Here is a Spiritual Conundrum submitted to Spiritual Insights for Everyday Life by an anonymous reader:
I love reading all of your articles, they’re incredibly easy to relate to. I personally am not religious but I do believe in God and believe I have a personal relationship with God and don’t necessarily believe following an organized religion is for me. However, my boyfriend is currently finding his faith which I have been nothing but supportive about – but he feels it is imperative to be on the exact same page spiritually and have the same religious beliefs. I personally believe our core values are the same and we both are great people – I don’t believe going to church every Sunday makes one individual any better than the next. I even go to church with him because I appreciate the rich culture and history of the experience, but that’s more how I see it. I tried to explain to him that if we’re both open minded and respectful then that’s all that matters. I’m willing to go to church but he needs to be understanding that I may not have the same outlook on it. I come from a Muslim background but wasn’t raised so. My dad doesn’t believe in God and my mom does but more abstractly than holy books explain. However both of them have a “to each his own” perspective and never influenced me in the matter and let me make my own decisions. Therefore, it’s hard for me to associate with a religion when I come from a different background and I believe all religions are great and holy so why not just continue living a good life and not associate with any of them? Do you think this relationship is doomed? How do I approach a situation like this? I feel pressured to change my beliefs and abide to his in fear of losing him but I believe God made us each individually and I know He sees nothing wrong with me not being religious as long as I do good and live my life compassionately and tolerantly.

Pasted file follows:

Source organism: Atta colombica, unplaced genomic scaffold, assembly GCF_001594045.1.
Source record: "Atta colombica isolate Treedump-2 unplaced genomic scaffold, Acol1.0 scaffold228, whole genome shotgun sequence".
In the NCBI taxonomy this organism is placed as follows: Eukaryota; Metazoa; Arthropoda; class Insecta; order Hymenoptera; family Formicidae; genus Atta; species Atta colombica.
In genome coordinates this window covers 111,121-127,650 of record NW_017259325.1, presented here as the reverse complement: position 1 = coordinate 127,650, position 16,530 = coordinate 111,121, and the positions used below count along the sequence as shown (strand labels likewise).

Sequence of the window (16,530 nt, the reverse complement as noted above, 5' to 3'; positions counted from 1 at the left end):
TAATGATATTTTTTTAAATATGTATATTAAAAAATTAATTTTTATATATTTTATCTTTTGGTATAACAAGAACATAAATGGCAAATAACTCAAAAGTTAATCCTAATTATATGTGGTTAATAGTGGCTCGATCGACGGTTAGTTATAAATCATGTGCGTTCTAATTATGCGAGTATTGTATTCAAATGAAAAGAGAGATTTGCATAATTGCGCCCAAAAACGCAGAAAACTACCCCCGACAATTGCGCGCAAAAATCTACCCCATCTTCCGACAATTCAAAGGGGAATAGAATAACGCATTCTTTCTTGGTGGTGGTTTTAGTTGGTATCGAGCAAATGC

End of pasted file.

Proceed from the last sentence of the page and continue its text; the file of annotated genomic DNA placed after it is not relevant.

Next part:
Thanks so much for the help, any insight is greatly appreciated.
Glad you enjoy the articles. Thanks! And your question is a great one!
In fact, here is another Spiritual Conundrum submitted on the very same day by a reader named Confused:
I’m in love with and dating a non-Christian, and I myself am a Christian. I would not ever turn my back on my beliefs as that is turning away from God, but I don’t ever want to force him to make a change he does not want to make. Yet I feel like we are so far apart spiritually when we are so close in every other way. What do I do?